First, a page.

Twitter HQ in San Francisco. Source: Twitter

Twitter (NYSE:TWTR) stock is down by more than 35% from its highs of the last year, mostly because investors are feeling disappointed with the social network and its growth rates over the last several quarters. Management has received a lot of criticism, and CEO Dick Costolo recently announced his resignation, effective on July 1.

The company has not yet announced a successor -- though co-founder and Chairman Jack Dorsey will serve as interim CEO -- and a new management team won't necessarily provide an instant solution to Twitter's problems. However, Twitter is still a big and valuable platform with a lot of room for expansion, and the company is implementing a series of interesting initiatives in order to accelerate growth.

Is now a good time to buy Twitter stock? Let's dig in.

Twitter ended the first quarter of 2015 with 302 million average Monthly Active Users, or MAUs. This is an increase of 18% versus the same quarter in the prior year, and the company gained 14 million users on a sequential basis. The size of the platform is considerable, but investors are expecting much more from Twitter, especially when they see how well Facebook (NASDAQ:FB) is doing. Although Facebook is bigger than Twitter -- which should theoretically mean slower growth, since the company has already collected most of the low-hanging fruit -- Facebook is doing much better than Twitter when considering both size and growth.

Facebook has 1.44 billion monthly active accounts, a year-over-year increase of 13% during the last quarter. Daily active users stand at 936 million, growing 17% year over year. Even when looking only at mobile users, Facebook is crushing Twitter. The social network created by Mark Zuckerberg has 1.25 billion mobile monthly users, growing 24% in the last quarter. Daily mobile users are 798 million, jumping by 31% in the first quarter of 2015.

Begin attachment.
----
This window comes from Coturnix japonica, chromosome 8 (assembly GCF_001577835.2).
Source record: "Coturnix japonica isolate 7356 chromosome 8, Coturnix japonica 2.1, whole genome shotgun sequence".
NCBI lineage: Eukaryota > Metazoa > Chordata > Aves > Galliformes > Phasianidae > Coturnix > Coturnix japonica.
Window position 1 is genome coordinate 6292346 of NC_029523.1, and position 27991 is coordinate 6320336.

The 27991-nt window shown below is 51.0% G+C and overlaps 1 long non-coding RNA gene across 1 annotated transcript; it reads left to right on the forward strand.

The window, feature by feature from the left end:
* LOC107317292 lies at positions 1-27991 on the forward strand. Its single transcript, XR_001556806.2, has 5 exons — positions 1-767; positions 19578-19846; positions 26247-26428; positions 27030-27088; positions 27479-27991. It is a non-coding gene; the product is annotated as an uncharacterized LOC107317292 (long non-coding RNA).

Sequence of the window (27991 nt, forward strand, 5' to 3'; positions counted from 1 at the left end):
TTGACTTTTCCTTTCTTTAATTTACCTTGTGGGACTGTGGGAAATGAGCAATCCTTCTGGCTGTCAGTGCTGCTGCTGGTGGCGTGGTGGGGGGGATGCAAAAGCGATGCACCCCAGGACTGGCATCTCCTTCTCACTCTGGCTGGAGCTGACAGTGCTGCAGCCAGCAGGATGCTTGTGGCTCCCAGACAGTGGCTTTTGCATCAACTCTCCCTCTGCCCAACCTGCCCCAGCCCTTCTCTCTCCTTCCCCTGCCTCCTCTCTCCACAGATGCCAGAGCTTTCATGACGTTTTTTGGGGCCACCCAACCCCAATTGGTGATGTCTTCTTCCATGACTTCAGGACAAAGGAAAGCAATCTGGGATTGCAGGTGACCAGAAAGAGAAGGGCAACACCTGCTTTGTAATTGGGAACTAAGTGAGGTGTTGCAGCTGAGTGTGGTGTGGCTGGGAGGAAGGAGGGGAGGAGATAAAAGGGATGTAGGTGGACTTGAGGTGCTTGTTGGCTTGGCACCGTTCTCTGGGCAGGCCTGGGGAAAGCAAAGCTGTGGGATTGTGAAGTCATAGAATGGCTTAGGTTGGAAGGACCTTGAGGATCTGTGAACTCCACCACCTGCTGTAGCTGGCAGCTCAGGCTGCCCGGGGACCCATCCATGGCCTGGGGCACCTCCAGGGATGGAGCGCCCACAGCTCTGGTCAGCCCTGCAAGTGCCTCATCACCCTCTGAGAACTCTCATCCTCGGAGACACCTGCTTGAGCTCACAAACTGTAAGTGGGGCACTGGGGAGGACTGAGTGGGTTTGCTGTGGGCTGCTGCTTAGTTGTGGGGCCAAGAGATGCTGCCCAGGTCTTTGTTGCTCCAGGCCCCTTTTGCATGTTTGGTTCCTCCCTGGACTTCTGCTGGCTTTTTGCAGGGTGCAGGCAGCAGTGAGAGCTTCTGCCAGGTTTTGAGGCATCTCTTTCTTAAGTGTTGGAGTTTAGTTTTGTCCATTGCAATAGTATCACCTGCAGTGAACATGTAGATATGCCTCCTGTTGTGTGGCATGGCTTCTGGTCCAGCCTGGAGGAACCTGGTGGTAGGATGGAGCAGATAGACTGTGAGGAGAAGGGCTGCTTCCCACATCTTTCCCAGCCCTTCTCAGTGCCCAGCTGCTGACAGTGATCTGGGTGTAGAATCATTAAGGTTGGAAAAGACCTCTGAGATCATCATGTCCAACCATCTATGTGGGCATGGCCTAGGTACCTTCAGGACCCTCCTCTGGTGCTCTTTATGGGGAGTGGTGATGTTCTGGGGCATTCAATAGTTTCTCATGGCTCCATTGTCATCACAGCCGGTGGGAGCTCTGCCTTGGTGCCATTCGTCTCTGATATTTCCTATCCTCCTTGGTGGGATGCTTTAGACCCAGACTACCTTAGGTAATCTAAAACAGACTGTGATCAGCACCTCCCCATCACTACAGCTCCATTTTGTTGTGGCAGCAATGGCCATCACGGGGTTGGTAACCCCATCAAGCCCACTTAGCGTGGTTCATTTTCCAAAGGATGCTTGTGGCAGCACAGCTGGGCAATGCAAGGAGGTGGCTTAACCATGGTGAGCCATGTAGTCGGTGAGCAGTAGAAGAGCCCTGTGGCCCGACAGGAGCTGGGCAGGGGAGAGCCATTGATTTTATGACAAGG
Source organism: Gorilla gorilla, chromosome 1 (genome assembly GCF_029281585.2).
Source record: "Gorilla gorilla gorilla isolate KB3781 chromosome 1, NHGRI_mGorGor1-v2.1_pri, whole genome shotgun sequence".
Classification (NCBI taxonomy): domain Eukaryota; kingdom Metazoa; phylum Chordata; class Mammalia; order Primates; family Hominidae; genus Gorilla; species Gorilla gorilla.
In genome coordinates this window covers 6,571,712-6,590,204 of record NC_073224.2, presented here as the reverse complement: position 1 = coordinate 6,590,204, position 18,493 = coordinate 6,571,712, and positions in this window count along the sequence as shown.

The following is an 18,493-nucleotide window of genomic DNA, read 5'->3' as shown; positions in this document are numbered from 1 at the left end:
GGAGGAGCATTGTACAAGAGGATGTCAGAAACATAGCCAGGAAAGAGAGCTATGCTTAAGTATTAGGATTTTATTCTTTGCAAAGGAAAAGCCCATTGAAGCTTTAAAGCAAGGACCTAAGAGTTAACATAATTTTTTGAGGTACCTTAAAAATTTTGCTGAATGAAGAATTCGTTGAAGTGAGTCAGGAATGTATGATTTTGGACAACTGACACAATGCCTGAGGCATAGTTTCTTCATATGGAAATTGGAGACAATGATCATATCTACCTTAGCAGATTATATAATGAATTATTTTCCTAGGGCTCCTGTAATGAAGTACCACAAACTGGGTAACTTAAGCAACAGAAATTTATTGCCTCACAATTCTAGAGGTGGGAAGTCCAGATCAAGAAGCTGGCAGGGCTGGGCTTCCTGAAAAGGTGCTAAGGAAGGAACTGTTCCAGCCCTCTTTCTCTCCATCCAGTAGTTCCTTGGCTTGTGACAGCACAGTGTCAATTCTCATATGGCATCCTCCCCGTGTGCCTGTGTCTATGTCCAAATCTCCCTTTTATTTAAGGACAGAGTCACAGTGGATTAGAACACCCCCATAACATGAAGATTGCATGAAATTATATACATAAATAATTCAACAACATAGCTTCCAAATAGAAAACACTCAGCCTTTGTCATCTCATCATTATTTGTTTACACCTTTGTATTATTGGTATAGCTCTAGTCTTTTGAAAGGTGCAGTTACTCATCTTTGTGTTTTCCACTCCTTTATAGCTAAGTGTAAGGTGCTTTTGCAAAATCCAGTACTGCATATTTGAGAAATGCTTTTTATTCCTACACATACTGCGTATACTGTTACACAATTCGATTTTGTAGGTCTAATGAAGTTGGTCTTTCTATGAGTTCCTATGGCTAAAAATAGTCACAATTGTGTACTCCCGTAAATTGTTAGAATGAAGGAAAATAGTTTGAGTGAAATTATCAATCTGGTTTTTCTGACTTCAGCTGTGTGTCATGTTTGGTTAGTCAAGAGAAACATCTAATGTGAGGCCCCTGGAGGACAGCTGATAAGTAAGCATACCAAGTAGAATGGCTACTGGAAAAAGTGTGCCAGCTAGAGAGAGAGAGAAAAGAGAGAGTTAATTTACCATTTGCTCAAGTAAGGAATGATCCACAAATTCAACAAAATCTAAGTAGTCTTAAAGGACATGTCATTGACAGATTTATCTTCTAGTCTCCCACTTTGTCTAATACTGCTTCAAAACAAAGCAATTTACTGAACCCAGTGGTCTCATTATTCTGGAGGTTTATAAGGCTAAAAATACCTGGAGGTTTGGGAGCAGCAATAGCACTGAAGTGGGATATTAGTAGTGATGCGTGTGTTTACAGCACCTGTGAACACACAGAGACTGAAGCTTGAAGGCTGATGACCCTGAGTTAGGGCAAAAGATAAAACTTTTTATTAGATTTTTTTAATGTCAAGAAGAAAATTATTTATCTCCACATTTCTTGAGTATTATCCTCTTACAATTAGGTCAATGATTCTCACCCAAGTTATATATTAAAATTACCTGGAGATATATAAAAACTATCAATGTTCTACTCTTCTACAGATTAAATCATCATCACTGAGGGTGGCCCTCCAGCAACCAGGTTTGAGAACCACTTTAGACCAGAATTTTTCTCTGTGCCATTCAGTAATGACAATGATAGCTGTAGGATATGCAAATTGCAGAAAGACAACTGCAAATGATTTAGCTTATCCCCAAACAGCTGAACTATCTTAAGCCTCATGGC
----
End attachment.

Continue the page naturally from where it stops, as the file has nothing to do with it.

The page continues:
Using Facebook is quite straightforward, and most people typically interact with friends, family, and other kinds of connections they know in real life. Twitter, on the other hand, requires some time to get involved with the platform and its specific language, and many users are finding it too complex, confusing, and perhaps even intimidating.

New users who don't know whom to follow don't find the platform very interesting. Also, interactions can be disappointing when you don't have many followers, so you feel like nobody is listening to what you have to say. Besides, since most of the conversation in Twitter flows in real time, some users feel like they are missing the best part of the action by not constantly paying attention. Twitter knows these things and is working to fix them.

How Twitter is planning to fix its problems
Twitter is not waiting for a new CEO to try to accelerate growth. The company is working on multiple areas at the same time, and some of its initiatives sound quite interesting. Twitter is making it easier for users to find relevant content via pages that are specifically created around a specific topic. Also, the company is betting on content curation to increase the simplicity and quality of the user experience.

The company is making the log-in process simpler, and new features allow starting users who don't know how to use the platform to rapidly create a timeline by providing information about their interests. Twitter is also pushing its new "while you were away" feature, which shows popular tweets which the user may have missed by not being online at the time of publication.

Going in a similar direction, Twitter has added plenty of video and other visual content functionalities with Vine, and its Periscope live-streaming service is off to a promising start. The company is also eliminating the 140-character limit for private messages, and it recently started allowing for multiple participants in private conversations.

Twitter is also making a deal with Google to make tweets available on search results. This looks like a smart win-win arrangement, allowing both companies to benefit from increased distribution, better search results, and new monetization opportunities.

Is now the right time to buy Twitter?
These are just a few examples of recent initiatives to consider. Twitter will most probably keep trying and testing all kinds of moves to jump-start growth over the coming months. The main point to consider is that Twitter has already gone through the inflection point when it comes to achieving critical mass and consolidating its staying power.

Billions of dollars will flow toward social media and online advertising in the years ahead, and Twitter's real-time platform is particularly strong when it comes to news and live event coverage, which can be enormously valuable to advertisers.

The company has not yet proven to have a viable strategy to accelerate growth, and lack of visibility regarding the new CEO is a major source of uncertainty for investors. However, uncertainty also creates opportunity. Chances are that sooner or later Twitter will find a way to realize its potential, and the stock offers massive upside room when that happens.